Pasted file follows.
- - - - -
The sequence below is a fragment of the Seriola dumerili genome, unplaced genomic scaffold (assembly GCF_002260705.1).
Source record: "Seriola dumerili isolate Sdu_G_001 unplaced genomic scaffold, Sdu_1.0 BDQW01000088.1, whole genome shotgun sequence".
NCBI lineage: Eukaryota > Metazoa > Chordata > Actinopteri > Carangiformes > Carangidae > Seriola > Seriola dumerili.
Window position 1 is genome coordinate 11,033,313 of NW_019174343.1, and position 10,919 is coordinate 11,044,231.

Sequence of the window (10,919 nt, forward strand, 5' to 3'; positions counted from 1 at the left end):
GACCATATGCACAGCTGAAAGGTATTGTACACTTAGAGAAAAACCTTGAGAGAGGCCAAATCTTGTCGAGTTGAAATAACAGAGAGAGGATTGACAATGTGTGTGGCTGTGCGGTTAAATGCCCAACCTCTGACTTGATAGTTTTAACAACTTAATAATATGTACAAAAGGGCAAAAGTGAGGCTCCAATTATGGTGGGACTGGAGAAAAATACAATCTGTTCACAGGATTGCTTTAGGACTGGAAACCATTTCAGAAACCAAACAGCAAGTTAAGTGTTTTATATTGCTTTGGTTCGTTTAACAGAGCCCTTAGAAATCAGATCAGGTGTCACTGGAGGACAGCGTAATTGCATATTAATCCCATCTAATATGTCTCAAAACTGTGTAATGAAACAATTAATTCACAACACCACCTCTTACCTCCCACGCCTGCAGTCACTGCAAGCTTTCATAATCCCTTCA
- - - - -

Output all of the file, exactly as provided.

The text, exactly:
The sequence below is a fragment of the Seriola dumerili genome, unplaced genomic scaffold (assembly GCF_002260705.1).
Source record: "Seriola dumerili isolate Sdu_G_001 unplaced genomic scaffold, Sdu_1.0 BDQW01000088.1, whole genome shotgun sequence".
NCBI lineage: Eukaryota > Metazoa > Chordata > Actinopteri > Carangiformes > Carangidae > Seriola > Seriola dumerili.
Window position 1 is genome coordinate 11,033,313 of NW_019174343.1, and position 10,919 is coordinate 11,044,231.

Sequence of the window (10,919 nt, forward strand, 5' to 3'; positions counted from 1 at the left end):
GACCATATGCACAGCTGAAAGGTATTGTACACTTAGAGAAAAACCTTGAGAGAGGCCAAATCTTGTCGAGTTGAAATAACAGAGAGAGGATTGACAATGTGTGTGGCTGTGCGGTTAAATGCCCAACCTCTGACTTGATAGTTTTAACAACTTAATAATATGTACAAAAGGGCAAAAGTGAGGCTCCAATTATGGTGGGACTGGAGAAAAATACAATCTGTTCACAGGATTGCTTTAGGACTGGAAACCATTTCAGAAACCAAACAGCAAGTTAAGTGTTTTATATTGCTTTGGTTCGTTTAACAGAGCCCTTAGAAATCAGATCAGGTGTCACTGGAGGACAGCGTAATTGCATATTAATCCCATCTAATATGTCTCAAAACTGTGTAATGAAACAATTAATTCACAACACCACCTCTTACCTCCCACGCCTGCAGTCACTGCAAGCTTTCATAATCCCTTCA